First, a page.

Novation’s Audiohub 2x4 combines an audio interface with a three–port USB hub.
The Audiohub 2x4 is a curious new piece of hardware from Novation, erstwhile purveyors of synthesizers and MIDI controllers. Being the only dedicated audio interface in the Novation range, the Audiohub is designed to provide flexible audio output and monitoring facilities for the electronic musician in tandem with a powered USB hub. On the face of it — given the ever–decreasing number of ports on new computer models — Novation’s ploy of combining an audio interface and USB hub seems to provide a neat solution for a musician wanting to plug in a range of USB peripherals with a minimal amount of hardware. But how does it perform?
The Audiohub is housed in a tough and compact metal case with a brushed aluminium finish. Aside from push switches that rattle very slightly, controls feel incredibly positive and sturdy, whilst a rubberised pad underneath keeps the device from sliding around on the desktop. The top panel features separate volume dials for output pairs 1–2 and 3–4, with an LED on each showing activity and/or clipping on the outputs. Above these controls, further LEDs indicate which USB ports in the hub are active. On the right-hand side is a volume control for headphones, and Novation, by all accounts, made this ‘super loud’ to cope with the demands of cueing–up material during a live performance. Three further LEDs adorn the panel to show audio input activity and whether the USB hub and audio stream are in use. On the front of the unit, the USB hub is housed on the far left. Next, an input section provides two line-ins on phono connectors. Instead of having a variable gain control, a simple switch toggles between two gain levels (0dB and +10dB) and an input monitor switch to route the inputs for direct monitoring. A headphone socket completes the line–up, with a switch to toggle between the output 1–2 and 3–4 mixes.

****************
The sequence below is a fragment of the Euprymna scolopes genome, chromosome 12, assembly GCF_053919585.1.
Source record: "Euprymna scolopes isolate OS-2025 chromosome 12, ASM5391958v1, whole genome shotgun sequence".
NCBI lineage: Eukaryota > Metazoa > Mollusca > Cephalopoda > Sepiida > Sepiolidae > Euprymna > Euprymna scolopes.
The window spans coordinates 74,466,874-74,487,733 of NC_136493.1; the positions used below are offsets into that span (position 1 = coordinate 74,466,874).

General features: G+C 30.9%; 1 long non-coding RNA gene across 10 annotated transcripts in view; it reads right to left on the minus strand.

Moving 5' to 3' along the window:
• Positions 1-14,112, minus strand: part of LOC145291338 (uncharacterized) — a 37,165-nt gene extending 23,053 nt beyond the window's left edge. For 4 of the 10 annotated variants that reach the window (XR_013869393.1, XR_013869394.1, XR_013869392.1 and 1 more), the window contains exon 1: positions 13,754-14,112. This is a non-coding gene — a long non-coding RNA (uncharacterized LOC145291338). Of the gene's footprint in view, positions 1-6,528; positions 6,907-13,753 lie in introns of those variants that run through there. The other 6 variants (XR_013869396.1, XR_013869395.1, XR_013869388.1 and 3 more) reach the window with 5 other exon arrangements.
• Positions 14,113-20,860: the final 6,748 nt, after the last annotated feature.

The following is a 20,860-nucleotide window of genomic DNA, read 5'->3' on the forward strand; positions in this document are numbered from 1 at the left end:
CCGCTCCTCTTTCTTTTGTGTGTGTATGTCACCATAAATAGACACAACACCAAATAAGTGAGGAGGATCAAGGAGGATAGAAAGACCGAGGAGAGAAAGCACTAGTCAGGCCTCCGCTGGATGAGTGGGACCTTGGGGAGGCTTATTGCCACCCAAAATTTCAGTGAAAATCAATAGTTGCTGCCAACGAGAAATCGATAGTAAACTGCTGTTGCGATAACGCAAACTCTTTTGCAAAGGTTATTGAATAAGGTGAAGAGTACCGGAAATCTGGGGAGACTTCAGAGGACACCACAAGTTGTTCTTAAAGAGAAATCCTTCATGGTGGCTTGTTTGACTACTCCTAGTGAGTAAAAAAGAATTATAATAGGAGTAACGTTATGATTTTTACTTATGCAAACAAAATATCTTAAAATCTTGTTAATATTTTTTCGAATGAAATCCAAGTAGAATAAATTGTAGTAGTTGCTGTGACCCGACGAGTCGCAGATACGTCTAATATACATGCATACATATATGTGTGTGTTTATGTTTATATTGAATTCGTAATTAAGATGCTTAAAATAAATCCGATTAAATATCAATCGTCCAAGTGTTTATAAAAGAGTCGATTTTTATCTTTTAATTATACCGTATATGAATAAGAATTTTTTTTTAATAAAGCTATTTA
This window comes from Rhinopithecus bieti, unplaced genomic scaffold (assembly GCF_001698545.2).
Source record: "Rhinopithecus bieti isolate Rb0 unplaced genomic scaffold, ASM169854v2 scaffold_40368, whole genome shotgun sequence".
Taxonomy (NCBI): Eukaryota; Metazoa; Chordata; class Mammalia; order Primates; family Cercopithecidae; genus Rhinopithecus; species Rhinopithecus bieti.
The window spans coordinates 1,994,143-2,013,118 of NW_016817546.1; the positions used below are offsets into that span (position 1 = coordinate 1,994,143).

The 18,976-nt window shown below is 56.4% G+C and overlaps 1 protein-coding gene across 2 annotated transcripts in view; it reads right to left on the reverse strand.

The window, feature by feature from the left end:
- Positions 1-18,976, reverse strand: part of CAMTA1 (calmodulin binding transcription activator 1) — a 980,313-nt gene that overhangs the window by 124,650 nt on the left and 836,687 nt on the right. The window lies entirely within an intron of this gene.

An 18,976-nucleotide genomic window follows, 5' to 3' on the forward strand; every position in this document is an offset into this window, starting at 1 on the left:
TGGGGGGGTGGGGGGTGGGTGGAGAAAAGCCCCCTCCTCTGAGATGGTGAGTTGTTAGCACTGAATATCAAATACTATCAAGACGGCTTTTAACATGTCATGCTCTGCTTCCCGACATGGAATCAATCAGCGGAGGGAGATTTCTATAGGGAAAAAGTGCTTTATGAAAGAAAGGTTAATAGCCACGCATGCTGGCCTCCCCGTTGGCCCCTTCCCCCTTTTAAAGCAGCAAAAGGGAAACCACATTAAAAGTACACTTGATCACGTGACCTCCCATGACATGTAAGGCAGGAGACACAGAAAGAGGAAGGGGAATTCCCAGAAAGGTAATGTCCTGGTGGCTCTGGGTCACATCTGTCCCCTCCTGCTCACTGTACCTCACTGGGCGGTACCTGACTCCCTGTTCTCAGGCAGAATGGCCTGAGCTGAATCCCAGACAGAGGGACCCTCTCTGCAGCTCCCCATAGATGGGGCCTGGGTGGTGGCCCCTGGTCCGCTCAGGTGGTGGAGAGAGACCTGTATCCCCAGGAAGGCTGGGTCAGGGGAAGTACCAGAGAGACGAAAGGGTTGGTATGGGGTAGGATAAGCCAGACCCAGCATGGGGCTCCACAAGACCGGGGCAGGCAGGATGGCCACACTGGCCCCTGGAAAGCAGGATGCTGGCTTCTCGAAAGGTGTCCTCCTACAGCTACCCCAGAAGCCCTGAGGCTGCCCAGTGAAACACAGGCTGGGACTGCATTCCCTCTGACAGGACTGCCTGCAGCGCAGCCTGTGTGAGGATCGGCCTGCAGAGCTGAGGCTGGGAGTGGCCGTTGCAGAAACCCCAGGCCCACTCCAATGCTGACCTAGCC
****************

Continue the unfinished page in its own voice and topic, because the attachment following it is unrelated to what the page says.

Around the back, balanced TRS jacks and phonos (RCAs) are provided for the first two line outputs, with unbalanced phonos only for the second pair of outputs. Power comes by way of a provided DC supply; although USB bus powering does work to some extent, in testing I found that playback was extremely jittery even without the USB hub being active. Granted, Novation do warn users to plug in the power supply for ‘best results’, but bus powering didn’t go at all well for me.
To get started on Mac OS, things are incredibly straightforward since the Audiohub is class compliant. You simply plug in the audio interface and start using it straight out of the box. Meanwhile, drivers for Windows 7 and 8 are available from the Novation web site. Whilst no additional software is required to operate the audio interface, Ableton Live 9 Lite is available for download using a code on the licence card inside the box. No doubt the majority of potential users will already have their own fully specified DAW software in place, but if not, Live 9 Lite provides enough features to get started, including eight audio/MIDI tracks and sufficient output channels to feed the Audiohub’s line outputs.
Once the Audiohub was plugged into the mains, everything worked very smoothly indeed. I found that the low gain setting on the line-ins provided a suitable level of gain for plugging in a range of external devices, whilst the simple solution to input monitoring ensured that the input signal was routed to the main outputs and headphones straight away. There was no noticeable noise present. One interesting application suggested by the user guide is to employ line outputs 3–4 together with the two line inputs as an effects loop in a live performance situation. This could work really well with an aux send in the software feeding hardware outputs 3–4 and passing back into the line inputs — post effects — with direct monitoring enabled.